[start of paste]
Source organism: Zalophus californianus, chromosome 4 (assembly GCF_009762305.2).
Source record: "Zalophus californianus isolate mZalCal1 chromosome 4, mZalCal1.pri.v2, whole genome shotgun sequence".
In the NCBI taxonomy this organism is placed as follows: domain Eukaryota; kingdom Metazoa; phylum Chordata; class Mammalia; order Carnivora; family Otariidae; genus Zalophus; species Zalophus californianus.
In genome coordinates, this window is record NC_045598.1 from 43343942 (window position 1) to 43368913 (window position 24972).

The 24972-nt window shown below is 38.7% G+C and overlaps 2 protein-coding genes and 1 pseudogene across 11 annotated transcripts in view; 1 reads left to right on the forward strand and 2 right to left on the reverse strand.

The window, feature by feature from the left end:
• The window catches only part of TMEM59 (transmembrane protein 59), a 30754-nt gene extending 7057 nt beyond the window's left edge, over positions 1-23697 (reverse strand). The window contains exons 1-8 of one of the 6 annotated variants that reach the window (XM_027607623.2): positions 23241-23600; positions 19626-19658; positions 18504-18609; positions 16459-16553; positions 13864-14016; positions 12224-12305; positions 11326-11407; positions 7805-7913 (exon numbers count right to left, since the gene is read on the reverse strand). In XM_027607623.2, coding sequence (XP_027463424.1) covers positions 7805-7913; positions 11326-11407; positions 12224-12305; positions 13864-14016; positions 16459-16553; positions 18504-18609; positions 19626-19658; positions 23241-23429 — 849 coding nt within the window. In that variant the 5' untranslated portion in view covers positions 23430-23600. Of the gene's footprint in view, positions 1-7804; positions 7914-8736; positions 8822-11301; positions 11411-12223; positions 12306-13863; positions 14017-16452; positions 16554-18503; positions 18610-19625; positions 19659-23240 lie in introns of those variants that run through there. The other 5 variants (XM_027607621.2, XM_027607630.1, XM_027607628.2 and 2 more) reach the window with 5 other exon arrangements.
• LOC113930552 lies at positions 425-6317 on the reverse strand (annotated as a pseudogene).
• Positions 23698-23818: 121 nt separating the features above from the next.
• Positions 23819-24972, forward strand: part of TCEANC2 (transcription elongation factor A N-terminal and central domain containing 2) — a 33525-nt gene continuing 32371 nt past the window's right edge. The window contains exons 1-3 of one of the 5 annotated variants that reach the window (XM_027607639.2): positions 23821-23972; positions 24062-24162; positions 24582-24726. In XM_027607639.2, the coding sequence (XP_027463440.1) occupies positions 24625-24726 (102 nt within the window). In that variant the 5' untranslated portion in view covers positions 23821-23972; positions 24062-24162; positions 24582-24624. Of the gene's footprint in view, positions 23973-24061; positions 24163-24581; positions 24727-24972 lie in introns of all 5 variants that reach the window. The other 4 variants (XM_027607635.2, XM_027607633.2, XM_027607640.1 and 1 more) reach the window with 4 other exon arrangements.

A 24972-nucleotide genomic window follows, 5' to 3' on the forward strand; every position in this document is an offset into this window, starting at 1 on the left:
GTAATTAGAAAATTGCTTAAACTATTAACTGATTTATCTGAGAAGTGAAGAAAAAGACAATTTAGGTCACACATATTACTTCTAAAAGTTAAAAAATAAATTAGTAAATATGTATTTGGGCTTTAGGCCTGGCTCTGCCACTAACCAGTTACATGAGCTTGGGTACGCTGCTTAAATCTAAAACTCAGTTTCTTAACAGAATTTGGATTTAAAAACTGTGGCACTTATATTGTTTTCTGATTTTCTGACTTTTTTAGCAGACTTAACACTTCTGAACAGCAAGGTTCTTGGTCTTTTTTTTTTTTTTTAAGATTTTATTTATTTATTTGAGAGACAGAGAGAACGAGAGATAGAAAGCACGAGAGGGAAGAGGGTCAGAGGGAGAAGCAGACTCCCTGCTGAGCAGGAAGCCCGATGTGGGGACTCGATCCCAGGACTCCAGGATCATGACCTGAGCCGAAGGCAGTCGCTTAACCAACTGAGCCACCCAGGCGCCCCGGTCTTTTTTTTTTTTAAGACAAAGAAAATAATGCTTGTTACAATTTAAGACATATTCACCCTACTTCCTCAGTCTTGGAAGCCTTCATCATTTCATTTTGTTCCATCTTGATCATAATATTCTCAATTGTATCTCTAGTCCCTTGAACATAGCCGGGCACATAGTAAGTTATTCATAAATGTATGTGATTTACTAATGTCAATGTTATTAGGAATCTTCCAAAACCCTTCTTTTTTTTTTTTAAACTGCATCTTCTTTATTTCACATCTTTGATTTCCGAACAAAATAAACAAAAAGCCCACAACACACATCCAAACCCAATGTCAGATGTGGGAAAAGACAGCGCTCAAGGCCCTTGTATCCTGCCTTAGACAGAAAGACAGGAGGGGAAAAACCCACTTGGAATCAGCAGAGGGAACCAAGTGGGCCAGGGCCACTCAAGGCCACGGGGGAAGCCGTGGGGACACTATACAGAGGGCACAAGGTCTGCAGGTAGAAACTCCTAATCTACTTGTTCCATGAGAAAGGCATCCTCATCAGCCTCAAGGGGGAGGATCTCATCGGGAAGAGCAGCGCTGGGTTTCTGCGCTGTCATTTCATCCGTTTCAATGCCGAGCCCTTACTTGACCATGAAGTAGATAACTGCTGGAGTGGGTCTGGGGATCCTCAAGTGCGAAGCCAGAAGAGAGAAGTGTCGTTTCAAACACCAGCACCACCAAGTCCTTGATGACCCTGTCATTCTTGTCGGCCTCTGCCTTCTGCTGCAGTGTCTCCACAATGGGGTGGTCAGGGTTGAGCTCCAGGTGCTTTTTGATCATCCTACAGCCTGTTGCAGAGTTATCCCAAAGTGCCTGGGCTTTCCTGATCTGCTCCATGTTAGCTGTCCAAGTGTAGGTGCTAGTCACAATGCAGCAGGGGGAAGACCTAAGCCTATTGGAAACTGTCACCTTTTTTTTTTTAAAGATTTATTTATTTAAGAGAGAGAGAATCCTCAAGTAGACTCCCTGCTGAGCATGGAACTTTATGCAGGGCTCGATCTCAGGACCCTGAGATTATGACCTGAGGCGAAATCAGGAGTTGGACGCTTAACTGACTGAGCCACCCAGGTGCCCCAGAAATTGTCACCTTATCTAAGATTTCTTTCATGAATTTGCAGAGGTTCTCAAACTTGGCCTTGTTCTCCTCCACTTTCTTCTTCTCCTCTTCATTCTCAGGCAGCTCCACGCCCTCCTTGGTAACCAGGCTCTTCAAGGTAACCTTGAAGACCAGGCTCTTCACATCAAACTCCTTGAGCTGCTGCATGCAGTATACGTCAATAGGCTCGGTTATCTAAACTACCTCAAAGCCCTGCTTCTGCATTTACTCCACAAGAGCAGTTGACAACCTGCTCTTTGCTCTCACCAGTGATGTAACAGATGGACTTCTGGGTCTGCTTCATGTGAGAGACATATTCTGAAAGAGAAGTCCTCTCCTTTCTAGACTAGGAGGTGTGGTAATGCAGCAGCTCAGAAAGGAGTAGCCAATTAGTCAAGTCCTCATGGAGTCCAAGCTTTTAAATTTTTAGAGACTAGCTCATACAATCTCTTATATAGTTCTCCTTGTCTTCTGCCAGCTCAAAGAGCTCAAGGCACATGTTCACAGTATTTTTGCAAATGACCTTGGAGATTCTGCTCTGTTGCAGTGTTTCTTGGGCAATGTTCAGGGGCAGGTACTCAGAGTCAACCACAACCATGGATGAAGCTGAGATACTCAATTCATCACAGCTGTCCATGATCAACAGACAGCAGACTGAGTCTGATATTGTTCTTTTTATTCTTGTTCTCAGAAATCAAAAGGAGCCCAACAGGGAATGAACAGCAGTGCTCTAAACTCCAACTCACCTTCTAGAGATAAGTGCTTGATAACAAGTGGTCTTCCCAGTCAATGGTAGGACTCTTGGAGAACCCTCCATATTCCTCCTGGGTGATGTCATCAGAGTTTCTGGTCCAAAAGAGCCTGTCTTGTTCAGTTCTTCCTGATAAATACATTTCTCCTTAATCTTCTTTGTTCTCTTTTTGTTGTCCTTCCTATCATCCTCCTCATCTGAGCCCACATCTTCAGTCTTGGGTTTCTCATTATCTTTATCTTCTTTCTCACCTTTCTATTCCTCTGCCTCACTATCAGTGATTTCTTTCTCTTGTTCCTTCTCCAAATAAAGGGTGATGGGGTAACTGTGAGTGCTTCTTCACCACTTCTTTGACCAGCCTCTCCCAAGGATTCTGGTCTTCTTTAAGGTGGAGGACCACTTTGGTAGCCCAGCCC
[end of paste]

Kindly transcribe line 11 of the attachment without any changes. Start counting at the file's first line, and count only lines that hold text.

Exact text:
A 24972-nucleotide genomic window follows, 5' to 3' on the forward strand; every position in this document is an offset into this window, starting at 1 on the left: